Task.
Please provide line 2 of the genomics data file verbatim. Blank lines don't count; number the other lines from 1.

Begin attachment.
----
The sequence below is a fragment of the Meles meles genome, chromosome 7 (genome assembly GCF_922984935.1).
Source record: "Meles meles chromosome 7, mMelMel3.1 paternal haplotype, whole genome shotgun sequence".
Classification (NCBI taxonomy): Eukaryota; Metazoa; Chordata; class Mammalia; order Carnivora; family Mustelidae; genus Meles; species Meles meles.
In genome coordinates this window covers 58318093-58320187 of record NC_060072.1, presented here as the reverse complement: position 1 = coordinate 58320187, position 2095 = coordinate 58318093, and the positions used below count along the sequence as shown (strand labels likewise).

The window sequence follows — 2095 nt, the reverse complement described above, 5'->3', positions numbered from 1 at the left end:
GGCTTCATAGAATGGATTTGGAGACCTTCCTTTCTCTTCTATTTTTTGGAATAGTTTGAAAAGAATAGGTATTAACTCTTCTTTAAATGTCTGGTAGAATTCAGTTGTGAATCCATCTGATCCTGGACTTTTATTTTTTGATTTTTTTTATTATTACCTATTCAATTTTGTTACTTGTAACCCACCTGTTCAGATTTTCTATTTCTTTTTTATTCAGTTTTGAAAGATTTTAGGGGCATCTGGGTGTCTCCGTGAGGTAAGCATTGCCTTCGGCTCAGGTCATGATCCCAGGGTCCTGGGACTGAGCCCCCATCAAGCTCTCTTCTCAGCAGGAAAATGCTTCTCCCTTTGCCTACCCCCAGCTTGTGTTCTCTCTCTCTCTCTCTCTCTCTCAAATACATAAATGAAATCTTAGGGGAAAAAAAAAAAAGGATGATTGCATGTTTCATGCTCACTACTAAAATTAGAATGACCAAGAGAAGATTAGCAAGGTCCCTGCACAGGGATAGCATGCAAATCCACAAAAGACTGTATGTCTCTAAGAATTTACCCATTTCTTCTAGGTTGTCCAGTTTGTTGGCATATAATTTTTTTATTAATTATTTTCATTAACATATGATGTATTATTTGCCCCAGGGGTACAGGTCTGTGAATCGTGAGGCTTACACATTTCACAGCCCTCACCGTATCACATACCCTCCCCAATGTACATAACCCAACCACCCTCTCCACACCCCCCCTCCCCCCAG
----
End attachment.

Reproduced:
Source record: "Meles meles chromosome 7, mMelMel3.1 paternal haplotype, whole genome shotgun sequence".